Two Runways at San Diego International Airport?

by on December 4, 2020 · 2 comments

in Ocean Beach, San Diego

Point Loma Association/ Peninsula News / Dec. 3, 2020

Two weeks ago, before the holiday break, we noted the possible closing of MCRD. Details here.

We wondered aloud, if that land became available, could San Diego International Airport use it to build a second runway?

It was a naïve question that we foolishly thought the Airport Authority could easily address. And yet, several requests for comment went unanswered.

We should have guessed, one of our Point Loma sages, Wayne Raffesberger, has a sharp perspective on the topic. Wayne reminds us, back in the day, he worked on airport issues for two council members, for the Chamber of Commerce, for the NTC Reuse committee, the Peninsula Community Planning Board, and the PLA.

First off Wayne shucked the idea of the base closing.

“Won’t happen, no money for a new facility.” You may recall, “Won’t happen!” was also the response we got from Congressman Scott not-on-my-watch Peters.

Photos from Peninsula News

Here is why Wayne says there will never be a second runway.

“About 22 years ago we (Wayne and Councilmember Byron Wear) asked the FAA Western Regional Administrator point blank if the FAA would ever approve a sub-standard new runway, meaning one that does not have regulation length, and appropriate, cleared runway protection zones (they used to be called crash zones) at either end.

The answer was flat out no.”

Wayne says the current runway – grandfathered in – is substandard length and, “would never be allowed today.”

“You cannot fit in a second runway at Lindbergh that meets current regulations.  Period.”

{ 2 comments… read them below or add one }

Geoff Page December 4, 2020 at 12:32 pm

The only thing this piece does not address is the improvements in aviation technology. The military already has a jet that can land like a helicopter. And there are current efforts to design jets that can take off and land on shorter runways.

I’ve never believed the airport, you don’t pour billions of dollars into a one runway airport unless you are anticipating a way to make that investment back.


Paul Webb December 4, 2020 at 1:05 pm

I respect Geoff’s opinions, but I’ll throw my two cents worth into the discussion.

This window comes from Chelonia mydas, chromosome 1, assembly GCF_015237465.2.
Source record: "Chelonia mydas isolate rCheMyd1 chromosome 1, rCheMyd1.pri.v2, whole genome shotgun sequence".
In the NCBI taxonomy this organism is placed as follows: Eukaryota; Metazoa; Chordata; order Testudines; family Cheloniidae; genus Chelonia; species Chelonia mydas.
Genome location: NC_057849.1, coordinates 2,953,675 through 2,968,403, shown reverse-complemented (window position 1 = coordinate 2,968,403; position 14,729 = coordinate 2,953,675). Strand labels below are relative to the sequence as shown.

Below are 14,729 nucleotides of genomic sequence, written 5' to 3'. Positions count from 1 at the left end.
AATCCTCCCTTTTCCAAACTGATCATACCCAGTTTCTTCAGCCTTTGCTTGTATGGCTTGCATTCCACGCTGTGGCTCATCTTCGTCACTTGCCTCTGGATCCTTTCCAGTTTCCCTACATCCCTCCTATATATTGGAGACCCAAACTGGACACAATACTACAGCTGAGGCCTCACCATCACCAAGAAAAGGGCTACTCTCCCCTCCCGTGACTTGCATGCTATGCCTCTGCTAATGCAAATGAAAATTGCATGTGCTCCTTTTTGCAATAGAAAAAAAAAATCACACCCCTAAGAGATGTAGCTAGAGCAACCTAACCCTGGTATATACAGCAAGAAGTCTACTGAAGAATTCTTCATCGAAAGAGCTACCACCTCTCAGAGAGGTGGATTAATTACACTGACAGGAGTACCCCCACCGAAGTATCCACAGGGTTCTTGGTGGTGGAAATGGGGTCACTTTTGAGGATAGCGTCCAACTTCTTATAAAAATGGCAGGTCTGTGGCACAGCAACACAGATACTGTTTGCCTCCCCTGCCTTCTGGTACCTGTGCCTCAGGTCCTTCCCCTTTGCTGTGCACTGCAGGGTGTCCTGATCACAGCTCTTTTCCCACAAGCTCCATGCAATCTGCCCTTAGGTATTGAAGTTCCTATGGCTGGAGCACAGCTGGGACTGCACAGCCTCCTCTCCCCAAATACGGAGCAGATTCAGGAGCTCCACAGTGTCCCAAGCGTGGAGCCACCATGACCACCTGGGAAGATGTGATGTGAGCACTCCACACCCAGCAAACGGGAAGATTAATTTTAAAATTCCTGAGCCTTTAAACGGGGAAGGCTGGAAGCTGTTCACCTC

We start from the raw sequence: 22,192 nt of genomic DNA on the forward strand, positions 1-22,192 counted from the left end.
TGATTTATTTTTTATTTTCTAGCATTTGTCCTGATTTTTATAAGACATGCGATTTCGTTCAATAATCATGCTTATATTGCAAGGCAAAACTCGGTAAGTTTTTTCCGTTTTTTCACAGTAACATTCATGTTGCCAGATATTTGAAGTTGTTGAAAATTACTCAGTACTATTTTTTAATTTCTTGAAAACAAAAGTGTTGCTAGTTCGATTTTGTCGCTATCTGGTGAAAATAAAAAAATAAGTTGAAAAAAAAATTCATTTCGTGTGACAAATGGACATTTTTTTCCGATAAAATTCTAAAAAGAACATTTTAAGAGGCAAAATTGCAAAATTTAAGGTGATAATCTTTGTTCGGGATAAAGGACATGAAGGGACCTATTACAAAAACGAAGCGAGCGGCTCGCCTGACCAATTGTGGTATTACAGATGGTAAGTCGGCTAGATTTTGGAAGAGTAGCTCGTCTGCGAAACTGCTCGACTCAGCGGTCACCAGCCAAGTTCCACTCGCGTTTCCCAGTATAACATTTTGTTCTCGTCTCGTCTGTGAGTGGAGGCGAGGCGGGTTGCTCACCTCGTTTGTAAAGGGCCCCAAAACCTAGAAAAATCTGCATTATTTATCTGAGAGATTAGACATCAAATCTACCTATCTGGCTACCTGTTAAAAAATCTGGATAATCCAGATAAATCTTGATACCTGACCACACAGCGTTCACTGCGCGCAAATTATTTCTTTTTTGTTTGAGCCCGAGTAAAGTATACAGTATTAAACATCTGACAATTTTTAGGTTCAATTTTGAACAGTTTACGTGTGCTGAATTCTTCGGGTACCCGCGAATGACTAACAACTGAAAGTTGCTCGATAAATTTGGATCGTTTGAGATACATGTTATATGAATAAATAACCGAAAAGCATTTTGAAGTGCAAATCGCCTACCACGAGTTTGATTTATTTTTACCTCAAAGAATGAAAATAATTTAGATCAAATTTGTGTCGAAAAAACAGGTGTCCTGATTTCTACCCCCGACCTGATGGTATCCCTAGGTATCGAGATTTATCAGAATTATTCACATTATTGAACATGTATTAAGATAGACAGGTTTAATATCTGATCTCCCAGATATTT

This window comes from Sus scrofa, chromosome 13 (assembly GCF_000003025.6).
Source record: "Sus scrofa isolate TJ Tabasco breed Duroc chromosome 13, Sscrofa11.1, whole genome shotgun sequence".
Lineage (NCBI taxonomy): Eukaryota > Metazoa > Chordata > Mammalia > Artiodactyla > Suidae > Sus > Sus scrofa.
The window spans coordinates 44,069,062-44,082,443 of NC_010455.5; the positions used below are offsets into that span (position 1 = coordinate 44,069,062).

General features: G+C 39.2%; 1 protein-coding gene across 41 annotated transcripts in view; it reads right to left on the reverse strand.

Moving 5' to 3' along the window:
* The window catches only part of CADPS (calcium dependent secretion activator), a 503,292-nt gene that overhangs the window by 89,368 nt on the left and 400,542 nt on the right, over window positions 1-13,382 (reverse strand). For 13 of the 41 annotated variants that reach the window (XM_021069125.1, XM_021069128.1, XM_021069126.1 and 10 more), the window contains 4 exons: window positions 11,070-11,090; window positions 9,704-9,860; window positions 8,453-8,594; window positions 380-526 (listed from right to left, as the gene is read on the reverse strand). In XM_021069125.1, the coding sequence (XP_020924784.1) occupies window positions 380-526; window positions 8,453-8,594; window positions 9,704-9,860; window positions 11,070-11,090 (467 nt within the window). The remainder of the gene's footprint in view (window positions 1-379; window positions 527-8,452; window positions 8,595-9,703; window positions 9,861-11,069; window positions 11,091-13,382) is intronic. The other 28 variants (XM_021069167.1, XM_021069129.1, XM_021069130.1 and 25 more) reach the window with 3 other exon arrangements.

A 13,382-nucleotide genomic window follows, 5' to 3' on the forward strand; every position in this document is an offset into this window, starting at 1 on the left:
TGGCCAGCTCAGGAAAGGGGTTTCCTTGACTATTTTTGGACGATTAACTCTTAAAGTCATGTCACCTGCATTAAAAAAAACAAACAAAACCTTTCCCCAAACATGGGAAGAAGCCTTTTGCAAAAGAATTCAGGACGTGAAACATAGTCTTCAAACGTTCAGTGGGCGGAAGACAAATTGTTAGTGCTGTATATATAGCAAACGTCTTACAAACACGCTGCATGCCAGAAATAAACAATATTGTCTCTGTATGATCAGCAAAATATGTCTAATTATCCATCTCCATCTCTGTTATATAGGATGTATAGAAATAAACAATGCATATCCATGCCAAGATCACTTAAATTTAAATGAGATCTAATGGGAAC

Even given the MCRD property, the current configuration of the property and the addition make for a very difficult site to shoe-horn in a second runway. Back in the 2000s when we looked at it the best we could come up with would be an open “Vee” shaped two runway configuration, with the narrow end of the Vee close to Pacific Highway and the open end toward Point Loma. While it does give you a second runway, the runways would be too close together to allow for simultaneous independent use of both runways, i.e., you couldn’t have planes taking off and landing at the same time on both runways (similar to the way larger airports like LAX function). The best use would be to use one runway for departures and the other for arrivals.
While this give you a small increase in the total number of operations (operation = departure or arrival), my recollection is that it was in the neighborhood of 20% to maybe 40% over the maximum allowed with one runway. Given that a runway was estimated to cost $1 Billion over ten years ago, you have to question how much you would be willing to spend for a small increase in capacity.

Add to that the complications of safety zones, runway protection zones, object free areas, etc., mention by Wayne above, and it seems pretty unlikely.

I’ll never say never. If you demolished the existing terminals and threw away the investment you have made and moved the passenger operation over to the north side, it’s possible that some other configuration might work, but then where does the cargo facility go? And how can you justify throwing away the billions already spend and planned to be spent on the south side? Coupled with this, everything would likely still not meet minimum FAA standards. One thing I learned about the FAA over the years is that they want every airport to be as close as possible to every other airport – everything standardized down to the last detail of the last light or the last sign, much less runway standards.


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